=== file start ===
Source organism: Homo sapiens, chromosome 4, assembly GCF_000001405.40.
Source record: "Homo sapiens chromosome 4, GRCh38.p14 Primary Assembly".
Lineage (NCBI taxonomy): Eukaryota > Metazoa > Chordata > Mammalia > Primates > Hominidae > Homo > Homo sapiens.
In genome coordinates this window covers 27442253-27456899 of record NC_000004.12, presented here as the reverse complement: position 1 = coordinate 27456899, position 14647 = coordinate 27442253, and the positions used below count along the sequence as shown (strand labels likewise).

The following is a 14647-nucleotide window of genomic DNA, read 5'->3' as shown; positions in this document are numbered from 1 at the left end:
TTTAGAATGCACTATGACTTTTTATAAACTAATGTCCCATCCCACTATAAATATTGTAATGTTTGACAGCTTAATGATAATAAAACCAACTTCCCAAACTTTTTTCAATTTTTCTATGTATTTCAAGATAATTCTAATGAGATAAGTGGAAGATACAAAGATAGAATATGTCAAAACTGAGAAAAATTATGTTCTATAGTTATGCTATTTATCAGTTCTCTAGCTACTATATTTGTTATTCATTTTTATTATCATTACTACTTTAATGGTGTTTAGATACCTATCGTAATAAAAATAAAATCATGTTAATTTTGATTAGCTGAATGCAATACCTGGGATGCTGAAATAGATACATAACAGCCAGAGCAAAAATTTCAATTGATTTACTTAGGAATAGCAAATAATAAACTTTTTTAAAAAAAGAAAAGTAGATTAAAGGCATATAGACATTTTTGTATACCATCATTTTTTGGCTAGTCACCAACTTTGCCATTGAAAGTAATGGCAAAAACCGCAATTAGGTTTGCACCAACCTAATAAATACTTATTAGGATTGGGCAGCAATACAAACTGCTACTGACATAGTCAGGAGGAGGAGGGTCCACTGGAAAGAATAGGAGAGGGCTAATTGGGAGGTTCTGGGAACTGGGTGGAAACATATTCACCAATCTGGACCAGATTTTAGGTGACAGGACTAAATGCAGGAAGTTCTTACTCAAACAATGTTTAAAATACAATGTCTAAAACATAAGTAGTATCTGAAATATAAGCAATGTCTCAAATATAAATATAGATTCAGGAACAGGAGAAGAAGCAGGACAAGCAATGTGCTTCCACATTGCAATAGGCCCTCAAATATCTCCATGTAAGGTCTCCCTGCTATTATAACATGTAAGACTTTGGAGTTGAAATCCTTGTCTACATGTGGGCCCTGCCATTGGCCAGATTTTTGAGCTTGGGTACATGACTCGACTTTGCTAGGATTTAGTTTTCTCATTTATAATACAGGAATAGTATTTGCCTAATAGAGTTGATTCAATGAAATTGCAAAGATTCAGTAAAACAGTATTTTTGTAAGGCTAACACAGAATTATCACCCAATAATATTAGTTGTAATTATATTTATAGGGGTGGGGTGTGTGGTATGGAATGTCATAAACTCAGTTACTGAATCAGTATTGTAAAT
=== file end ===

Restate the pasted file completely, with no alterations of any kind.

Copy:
Source organism: Homo sapiens, chromosome 4, assembly GCF_000001405.40.
Source record: "Homo sapiens chromosome 4, GRCh38.p14 Primary Assembly".
Lineage (NCBI taxonomy): Eukaryota > Metazoa > Chordata > Mammalia > Primates > Hominidae > Homo > Homo sapiens.
In genome coordinates this window covers 27442253-27456899 of record NC_000004.12, presented here as the reverse complement: position 1 = coordinate 27456899, position 14647 = coordinate 27442253, and the positions used below count along the sequence as shown (strand labels likewise).

The following is a 14647-nucleotide window of genomic DNA, read 5'->3' as shown; positions in this document are numbered from 1 at the left end:
TTTAGAATGCACTATGACTTTTTATAAACTAATGTCCCATCCCACTATAAATATTGTAATGTTTGACAGCTTAATGATAATAAAACCAACTTCCCAAACTTTTTTCAATTTTTCTATGTATTTCAAGATAATTCTAATGAGATAAGTGGAAGATACAAAGATAGAATATGTCAAAACTGAGAAAAATTATGTTCTATAGTTATGCTATTTATCAGTTCTCTAGCTACTATATTTGTTATTCATTTTTATTATCATTACTACTTTAATGGTGTTTAGATACCTATCGTAATAAAAATAAAATCATGTTAATTTTGATTAGCTGAATGCAATACCTGGGATGCTGAAATAGATACATAACAGCCAGAGCAAAAATTTCAATTGATTTACTTAGGAATAGCAAATAATAAACTTTTTTAAAAAAAGAAAAGTAGATTAAAGGCATATAGACATTTTTGTATACCATCATTTTTTGGCTAGTCACCAACTTTGCCATTGAAAGTAATGGCAAAAACCGCAATTAGGTTTGCACCAACCTAATAAATACTTATTAGGATTGGGCAGCAATACAAACTGCTACTGACATAGTCAGGAGGAGGAGGGTCCACTGGAAAGAATAGGAGAGGGCTAATTGGGAGGTTCTGGGAACTGGGTGGAAACATATTCACCAATCTGGACCAGATTTTAGGTGACAGGACTAAATGCAGGAAGTTCTTACTCAAACAATGTTTAAAATACAATGTCTAAAACATAAGTAGTATCTGAAATATAAGCAATGTCTCAAATATAAATATAGATTCAGGAACAGGAGAAGAAGCAGGACAAGCAATGTGCTTCCACATTGCAATAGGCCCTCAAATATCTCCATGTAAGGTCTCCCTGCTATTATAACATGTAAGACTTTGGAGTTGAAATCCTTGTCTACATGTGGGCCCTGCCATTGGCCAGATTTTTGAGCTTGGGTACATGACTCGACTTTGCTAGGATTTAGTTTTCTCATTTATAATACAGGAATAGTATTTGCCTAATAGAGTTGATTCAATGAAATTGCAAAGATTCAGTAAAACAGTATTTTTGTAAGGCTAACACAGAATTATCACCCAATAATATTAGTTGTAATTATATTTATAGGGGTGGGGTGTGTGGTATGGAATGTCATAAACTCAGTTACTGAATCAGTATTGTAAAT